Depp, 58, is suing Heard, 36, for $50 million in damages, claiming she defamed him by writing a 2018 op-ed about coming forward with domestic abuse accusations, though she did not mention him by name. Meanwhile, Heard filed a countersuit seeking $100 million in damages, claiming Depp spearheaded a campaign to discredit her and her allegations as "fake" and a "hoax," harming her career and reputation.
After Heard's team rested their defense in this case on Tuesday, Depp's side argued for the actress' countersuit to be tossed out. With the jurors not present, attorney Ben Chew told the Fairfax, Virginia, courtroom that the basis of Heard's countersuit — three public statements made by Depp's attorney Adam Waldman in 2020 — can't be directly linked to Depp having "participated" or "authorized" the comments.
Chew also argued Heard hadn't shown actual malice, claiming Waldman had done investigating and believed his "hoax" comments to be true. (Waldman testified in the case, but he invoked the attorney-client privilege on most questions. He did not deny saying the comments. Heard testified that Waldman once threw a newspaper containing the statements at her.)
"There's no evidence that Mr. Depp even saw the statements by Mr. Waldman until he was sued," said Chew.
Heard's attorney Ben Rottenborn then argued why the countersuit should be allowed to remain. He said at one point, "There's no basis to grant a motion to strike on this agency argument, on this actual malice argument. The evidence shows that not only was Mr. Waldman Mr. Depp's agent, but that the two of them conspired to falsely accuse Amber of creating a hoax and falsify evidence that they believe supported their theory and what they wanted to achieve."
Judge Penney Azcarate then read her ruling on the matter, denying the motion to strike the countersuit. She said, "The jury may infer Mr. Waldman made these specific statements to a third party to service plaintiff [Depp] by portraying defendant [Heard] as an opposing litigant in a negative light."
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"Consequently, there is more than a scintilla of evidence that a reasonable juror may infer Mr. Waldman made the counterclaim statements while realizing they were false or with a reckless disregard for their truth. It is not my role to measure the veracity or weight of the evidence," said Azcarate, adding, "Actual malice is a question for the fact-finder."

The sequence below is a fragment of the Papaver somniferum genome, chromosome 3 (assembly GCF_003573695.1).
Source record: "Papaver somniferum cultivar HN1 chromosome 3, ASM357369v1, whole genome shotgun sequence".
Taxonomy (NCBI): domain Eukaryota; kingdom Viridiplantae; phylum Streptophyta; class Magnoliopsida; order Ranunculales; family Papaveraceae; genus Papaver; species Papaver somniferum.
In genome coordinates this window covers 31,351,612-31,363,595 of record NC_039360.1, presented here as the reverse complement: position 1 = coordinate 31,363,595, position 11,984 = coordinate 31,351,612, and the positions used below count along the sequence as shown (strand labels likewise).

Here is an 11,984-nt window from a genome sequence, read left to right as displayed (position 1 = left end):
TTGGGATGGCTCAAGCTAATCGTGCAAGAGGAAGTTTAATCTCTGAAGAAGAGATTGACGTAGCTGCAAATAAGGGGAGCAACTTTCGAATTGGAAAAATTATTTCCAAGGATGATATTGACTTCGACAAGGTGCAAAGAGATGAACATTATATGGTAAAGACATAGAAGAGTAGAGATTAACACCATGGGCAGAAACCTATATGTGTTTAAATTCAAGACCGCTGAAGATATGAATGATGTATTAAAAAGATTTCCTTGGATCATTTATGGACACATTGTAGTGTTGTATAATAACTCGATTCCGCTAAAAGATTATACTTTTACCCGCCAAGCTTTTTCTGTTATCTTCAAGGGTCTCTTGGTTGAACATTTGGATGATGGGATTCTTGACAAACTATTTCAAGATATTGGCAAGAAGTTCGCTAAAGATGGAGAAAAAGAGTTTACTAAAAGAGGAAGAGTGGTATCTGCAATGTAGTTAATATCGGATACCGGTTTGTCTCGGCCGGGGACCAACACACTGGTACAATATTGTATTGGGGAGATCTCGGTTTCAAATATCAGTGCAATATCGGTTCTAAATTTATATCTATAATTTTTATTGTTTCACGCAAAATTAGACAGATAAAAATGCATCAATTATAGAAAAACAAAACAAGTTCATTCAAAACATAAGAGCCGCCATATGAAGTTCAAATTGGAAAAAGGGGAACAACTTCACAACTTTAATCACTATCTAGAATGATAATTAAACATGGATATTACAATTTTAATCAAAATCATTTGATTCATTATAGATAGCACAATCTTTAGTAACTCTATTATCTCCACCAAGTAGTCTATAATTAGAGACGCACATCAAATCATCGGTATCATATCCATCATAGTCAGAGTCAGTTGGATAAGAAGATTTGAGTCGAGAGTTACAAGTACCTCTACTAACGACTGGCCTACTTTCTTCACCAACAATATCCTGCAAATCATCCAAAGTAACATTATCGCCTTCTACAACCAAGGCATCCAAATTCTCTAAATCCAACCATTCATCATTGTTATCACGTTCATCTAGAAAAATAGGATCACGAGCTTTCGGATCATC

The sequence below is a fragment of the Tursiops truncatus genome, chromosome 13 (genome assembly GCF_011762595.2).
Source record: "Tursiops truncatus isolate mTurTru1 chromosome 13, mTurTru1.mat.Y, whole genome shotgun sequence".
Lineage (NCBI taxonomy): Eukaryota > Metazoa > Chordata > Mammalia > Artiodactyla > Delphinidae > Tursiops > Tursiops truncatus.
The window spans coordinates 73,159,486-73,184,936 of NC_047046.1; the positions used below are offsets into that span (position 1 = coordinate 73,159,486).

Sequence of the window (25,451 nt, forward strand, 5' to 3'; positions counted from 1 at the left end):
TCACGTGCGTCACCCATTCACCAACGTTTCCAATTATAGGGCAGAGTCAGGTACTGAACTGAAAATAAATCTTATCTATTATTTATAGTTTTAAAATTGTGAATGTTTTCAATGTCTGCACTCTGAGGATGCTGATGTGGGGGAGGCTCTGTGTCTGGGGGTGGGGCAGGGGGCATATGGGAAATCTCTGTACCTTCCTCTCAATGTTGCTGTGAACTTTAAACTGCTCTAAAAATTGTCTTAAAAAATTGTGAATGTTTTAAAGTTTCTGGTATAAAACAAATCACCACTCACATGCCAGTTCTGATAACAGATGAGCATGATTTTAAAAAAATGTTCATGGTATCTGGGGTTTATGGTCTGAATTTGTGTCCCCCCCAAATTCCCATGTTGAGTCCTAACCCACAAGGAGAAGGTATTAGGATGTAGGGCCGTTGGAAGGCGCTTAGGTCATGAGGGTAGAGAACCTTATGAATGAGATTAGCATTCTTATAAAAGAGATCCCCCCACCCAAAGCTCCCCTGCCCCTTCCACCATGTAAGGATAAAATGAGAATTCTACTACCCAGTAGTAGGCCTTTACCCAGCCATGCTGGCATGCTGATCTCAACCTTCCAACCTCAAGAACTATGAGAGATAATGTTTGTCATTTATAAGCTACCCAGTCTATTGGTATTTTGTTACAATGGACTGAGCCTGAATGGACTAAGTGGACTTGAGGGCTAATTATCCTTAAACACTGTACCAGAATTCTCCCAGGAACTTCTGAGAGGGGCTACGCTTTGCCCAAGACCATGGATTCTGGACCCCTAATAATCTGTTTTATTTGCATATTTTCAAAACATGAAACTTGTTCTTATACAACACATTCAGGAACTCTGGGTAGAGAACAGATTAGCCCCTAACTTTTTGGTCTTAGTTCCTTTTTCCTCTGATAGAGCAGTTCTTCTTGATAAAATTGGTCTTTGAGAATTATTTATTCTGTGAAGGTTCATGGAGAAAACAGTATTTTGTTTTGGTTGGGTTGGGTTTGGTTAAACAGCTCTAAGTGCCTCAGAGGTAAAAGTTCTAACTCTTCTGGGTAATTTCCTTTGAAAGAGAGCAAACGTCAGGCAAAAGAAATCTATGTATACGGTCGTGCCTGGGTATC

Earlier in the trial, Heard's team tried to motion for Depp's case against her to be dismissed; Azcarate also denied that.
Back in November 2020, Depp lost his highly publicized U.K. libel lawsuit case against British tabloid The Sun for calling him a "wife-beater." The court upheld the outlet's claims as being "substantially true" and Heard testified to back up the claims. In March 2021, Depp's attempt to overturn the decision was overruled.
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Depp originally filed this Virginia case in March 2019. Heard previously asked to dismiss Depp's Virginia lawsuit, arguing that the U.K. judgment should hold sway on the proceedings in the U.S. since both lawsuits center on allegations of Depp as an abuser. In August, however, Azcarate granted Depp the right to pursue his lawsuit, denying Heard's supplemental plea to dismiss the case.
The Pirates of the Caribbean actor has testified that his "goal is the truth" as he seeks to clear his name in the trial, which is being televised live via various outlets. He has said multiple times under oath that he has never struck Heard or any woman. Because of Heard's allegations, Depp said he lost "nothing short of everything."
Heard has testified, "I wanted to clear my name. That's all I have. ... All I have is my name. I come from nothing. All I have is my integrity. All I have is my name — and that's exactly what he promised to take from me."